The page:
In honor of the 4th of July celebrations, here is a link round-up of four posts that stood out among the many we bookmarked this week on Apricot Jam.
Tony Rossell (Membership Marketing Blog) reminds us:
Sometimes we get so focused on the marketing mechanics of membership renewals that we forget that we are dealing with real people involved with everyday real life challenges.
Rossell offers insight into what members are facing through responses that members shared and identifies some of the “lessons that we may take away from these “life happens” types of member responses”.
Samantha Whitehorne (Associations Now) tells us:
Nonprofit Blog Carnival (Included submissions from: Joanne Fritz, Erik Anderson, Rose Reinert, Marc Koenig, Cassie Bair, Julia McDowell, Kristina Leroux, Gayle Gifford, Michele Puzzanchera, Claire Axelrad and Brian Mittendorf)
Celebrity chef Paula Deen admitted to using a racial slur in the past, prompting many of her corporate partners to drop her. What lessons can the association meetings industry learn from the scandal when it comes to hiring (and firing) conference speakers?
… While many professional associations have a code of ethics or standards of conduct that apply to their members (who may sometimes be the speakers themselves), it’s less common for associations to have an ethics code or standards clause for their speakers.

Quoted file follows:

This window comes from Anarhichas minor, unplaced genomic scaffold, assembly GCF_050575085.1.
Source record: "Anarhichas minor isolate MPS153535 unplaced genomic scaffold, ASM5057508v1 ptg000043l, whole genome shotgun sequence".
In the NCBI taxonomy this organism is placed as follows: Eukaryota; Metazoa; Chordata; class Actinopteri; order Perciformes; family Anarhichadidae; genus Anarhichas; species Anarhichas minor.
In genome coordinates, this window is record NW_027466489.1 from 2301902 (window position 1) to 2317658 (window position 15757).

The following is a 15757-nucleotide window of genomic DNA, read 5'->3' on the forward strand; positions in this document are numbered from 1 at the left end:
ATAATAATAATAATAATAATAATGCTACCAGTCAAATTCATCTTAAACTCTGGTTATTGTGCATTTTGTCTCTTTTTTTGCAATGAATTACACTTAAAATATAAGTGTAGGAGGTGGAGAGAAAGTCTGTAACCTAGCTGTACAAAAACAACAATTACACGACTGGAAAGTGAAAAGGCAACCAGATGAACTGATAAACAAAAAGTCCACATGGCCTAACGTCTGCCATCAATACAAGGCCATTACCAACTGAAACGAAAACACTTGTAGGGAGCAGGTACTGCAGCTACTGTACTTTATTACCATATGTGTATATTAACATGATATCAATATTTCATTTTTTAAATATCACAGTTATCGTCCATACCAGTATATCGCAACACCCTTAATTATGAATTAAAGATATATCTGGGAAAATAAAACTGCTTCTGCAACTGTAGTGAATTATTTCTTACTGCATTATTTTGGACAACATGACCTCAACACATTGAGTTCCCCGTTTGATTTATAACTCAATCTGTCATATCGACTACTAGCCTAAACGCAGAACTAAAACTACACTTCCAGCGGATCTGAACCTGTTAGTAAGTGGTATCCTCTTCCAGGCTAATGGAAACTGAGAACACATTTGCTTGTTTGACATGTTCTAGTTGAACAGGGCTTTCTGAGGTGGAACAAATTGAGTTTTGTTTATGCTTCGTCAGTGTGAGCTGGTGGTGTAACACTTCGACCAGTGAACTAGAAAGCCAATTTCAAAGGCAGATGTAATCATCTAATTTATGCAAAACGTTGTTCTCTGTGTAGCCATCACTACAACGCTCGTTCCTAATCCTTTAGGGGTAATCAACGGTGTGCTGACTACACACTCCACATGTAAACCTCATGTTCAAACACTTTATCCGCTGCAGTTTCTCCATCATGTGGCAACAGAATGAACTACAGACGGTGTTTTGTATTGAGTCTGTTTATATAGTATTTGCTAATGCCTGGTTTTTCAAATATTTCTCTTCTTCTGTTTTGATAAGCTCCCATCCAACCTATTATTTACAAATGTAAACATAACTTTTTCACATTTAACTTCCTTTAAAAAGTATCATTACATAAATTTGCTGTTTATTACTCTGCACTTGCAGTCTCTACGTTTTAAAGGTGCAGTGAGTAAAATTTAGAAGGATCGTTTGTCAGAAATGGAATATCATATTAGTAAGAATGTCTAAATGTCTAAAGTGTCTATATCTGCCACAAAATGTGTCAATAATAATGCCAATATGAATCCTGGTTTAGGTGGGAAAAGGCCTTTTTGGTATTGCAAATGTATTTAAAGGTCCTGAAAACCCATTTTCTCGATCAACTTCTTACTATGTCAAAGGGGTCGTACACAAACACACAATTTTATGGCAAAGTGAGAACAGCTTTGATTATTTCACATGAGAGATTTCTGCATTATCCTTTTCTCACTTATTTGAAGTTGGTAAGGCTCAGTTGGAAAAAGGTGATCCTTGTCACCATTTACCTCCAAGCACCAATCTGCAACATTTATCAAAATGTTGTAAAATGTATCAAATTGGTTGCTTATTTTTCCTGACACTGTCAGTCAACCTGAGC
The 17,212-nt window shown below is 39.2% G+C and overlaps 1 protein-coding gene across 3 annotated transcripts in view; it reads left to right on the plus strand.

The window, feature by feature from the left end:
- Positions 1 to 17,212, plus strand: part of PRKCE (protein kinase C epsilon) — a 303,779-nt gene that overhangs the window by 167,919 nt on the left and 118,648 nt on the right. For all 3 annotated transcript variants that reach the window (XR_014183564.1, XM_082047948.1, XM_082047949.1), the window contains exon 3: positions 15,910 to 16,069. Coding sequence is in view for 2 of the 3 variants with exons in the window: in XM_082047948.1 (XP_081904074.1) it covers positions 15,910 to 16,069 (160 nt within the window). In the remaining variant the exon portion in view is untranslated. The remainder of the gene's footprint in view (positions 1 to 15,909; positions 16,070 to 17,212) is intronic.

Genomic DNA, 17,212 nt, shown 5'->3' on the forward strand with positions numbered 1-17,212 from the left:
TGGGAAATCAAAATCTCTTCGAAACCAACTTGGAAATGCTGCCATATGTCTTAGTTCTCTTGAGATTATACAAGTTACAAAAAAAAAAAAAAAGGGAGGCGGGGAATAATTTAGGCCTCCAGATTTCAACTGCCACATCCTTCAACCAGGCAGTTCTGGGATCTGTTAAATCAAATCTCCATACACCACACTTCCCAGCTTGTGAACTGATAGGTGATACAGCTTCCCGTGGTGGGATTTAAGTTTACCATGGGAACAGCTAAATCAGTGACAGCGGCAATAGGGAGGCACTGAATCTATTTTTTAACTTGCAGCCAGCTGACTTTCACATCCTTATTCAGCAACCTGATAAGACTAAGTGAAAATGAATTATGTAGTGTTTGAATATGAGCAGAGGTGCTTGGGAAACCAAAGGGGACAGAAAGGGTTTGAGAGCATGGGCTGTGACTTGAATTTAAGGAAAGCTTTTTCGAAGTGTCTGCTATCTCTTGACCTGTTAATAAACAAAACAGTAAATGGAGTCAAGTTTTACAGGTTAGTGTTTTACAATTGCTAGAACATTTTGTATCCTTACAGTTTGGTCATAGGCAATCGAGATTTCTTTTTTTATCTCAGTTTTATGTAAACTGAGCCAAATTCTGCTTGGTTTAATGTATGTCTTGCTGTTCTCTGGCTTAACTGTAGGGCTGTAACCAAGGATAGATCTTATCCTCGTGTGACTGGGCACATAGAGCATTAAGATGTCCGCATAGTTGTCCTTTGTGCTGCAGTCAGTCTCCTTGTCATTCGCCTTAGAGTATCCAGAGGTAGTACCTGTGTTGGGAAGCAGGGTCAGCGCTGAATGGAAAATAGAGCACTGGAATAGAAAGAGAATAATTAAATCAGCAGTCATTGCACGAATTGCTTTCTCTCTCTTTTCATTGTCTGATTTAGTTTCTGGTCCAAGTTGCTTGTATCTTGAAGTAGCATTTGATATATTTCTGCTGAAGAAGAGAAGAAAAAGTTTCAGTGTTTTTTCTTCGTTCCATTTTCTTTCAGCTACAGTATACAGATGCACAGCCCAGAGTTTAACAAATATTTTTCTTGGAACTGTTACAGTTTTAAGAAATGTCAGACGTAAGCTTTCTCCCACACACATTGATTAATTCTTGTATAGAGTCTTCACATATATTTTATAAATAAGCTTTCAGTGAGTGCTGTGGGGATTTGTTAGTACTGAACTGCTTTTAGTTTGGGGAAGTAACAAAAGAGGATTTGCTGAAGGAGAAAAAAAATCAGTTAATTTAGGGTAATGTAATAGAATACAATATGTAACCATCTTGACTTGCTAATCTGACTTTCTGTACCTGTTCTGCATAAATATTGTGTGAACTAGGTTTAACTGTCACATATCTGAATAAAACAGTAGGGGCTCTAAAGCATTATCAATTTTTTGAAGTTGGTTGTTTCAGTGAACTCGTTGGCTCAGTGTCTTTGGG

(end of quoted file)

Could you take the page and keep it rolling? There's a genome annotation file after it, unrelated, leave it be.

We’ve included this in today’s link round-up in case you haven’t had a chance to check out the June Nonprofit Blog Carnival yet. According to Joanne Fritz, this month’s Carnival round-up: “brought together some great posts about using data for good causes. …They range from how to get off the "hamster wheel of outcome measurement madness" to "collecting data through mobile for cause marketing." There's something for you here no matter where you are on the spectrum of data collection and use.”
The Salsa Blog suggests:
Reduce. Reuse. Recycle. Repeat. Four little words that will make your life (and content creation) that much easier. There are two basic strategies for maximizing your content, as show in the graphic below. You can start big and go small, like creating a full e-book and then breaking it down into smaller, more digestible segments. Or, start small with little pieces of content related to the same material and collect these over time to eventually write a whitepaper or an e-book. Either method lets you make the most of your limited writing time, and with little tweaks and updates, can be used year after year.
This post offers a helpful infographic that demonstrates how to “Start Big and Go Small” and also how to “Start Small and Go Big”.
Want more non-profit and membership links?
This is just a taste of the Delicious collection of membership and non-profit posts and articles we’ve bookmarked on Apricot Jam lately. You can check out the latest posts on topics such as: Membership, Volunteers, Communications, Events, Social Media, Leadership and Fundraising.
We hope you'll visit Apricot Jam often to see what’s new or subscribe to our RSS feed.
You can also find additional articles and guides on non-profit and membership topics in our Membership Knowledge Hub.